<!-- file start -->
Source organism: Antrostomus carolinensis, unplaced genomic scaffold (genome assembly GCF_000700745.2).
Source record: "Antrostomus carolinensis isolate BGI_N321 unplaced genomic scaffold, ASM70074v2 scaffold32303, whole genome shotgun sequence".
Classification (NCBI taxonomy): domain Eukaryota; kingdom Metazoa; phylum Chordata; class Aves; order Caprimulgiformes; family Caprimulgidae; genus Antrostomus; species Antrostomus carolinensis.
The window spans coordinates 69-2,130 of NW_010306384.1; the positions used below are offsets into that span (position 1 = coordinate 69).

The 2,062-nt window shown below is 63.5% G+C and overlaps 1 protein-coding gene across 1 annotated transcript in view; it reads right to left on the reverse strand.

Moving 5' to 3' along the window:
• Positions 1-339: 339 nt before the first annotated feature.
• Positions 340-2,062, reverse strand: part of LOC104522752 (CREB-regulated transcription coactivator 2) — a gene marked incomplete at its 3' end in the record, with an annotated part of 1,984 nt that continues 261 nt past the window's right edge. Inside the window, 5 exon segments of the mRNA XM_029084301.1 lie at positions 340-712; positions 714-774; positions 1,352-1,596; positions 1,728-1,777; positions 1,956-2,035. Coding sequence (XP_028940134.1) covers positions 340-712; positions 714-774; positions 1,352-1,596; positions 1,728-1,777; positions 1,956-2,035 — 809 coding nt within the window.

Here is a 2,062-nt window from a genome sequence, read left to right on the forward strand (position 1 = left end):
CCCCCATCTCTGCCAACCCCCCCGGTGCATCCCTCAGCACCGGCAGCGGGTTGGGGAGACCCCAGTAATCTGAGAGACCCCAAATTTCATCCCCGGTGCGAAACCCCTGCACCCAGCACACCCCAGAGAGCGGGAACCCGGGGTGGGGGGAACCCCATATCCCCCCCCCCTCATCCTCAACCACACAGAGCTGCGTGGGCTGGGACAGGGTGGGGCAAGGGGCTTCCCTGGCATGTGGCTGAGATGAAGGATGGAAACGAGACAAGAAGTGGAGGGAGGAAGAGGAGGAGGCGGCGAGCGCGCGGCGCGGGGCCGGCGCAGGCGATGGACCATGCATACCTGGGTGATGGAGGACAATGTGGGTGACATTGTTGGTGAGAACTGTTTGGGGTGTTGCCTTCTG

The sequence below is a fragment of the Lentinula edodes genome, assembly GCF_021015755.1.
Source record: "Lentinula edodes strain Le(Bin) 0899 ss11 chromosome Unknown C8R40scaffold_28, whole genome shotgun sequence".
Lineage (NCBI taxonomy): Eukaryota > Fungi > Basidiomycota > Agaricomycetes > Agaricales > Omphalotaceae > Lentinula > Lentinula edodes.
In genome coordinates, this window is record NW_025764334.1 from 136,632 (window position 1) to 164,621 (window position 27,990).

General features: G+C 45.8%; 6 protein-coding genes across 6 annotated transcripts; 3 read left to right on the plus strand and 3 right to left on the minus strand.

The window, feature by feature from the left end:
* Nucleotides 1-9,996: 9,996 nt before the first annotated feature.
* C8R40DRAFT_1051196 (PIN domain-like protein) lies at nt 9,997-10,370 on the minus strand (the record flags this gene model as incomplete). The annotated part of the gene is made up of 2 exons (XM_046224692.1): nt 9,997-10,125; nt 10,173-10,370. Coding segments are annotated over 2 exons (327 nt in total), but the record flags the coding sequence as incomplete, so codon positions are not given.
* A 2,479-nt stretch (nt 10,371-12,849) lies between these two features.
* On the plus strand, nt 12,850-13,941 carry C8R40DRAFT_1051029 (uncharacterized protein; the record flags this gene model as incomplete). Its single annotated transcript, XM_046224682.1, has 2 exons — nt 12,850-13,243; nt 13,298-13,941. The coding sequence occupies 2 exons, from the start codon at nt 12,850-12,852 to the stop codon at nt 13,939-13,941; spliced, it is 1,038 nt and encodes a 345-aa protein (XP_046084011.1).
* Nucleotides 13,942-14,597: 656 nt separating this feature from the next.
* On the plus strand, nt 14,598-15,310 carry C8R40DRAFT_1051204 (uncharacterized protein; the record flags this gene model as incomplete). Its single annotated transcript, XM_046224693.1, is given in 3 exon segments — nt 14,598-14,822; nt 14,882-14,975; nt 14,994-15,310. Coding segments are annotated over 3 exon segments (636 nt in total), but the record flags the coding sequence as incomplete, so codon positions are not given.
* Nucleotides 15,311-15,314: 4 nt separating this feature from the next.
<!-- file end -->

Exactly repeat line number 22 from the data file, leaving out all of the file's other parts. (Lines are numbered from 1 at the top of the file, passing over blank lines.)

* On the plus strand, nt 14,598-15,310 carry C8R40DRAFT_1051204 (uncharacterized protein; the record flags this gene model as incomplete). Its single annotated transcript, XM_046224693.1, is given in 3 exon segments — nt 14,598-14,822; nt 14,882-14,975; nt 14,994-15,310. Coding segments are annotated over 3 exon segments (636 nt in total), but the record flags the coding sequence as incomplete, so codon positions are not given.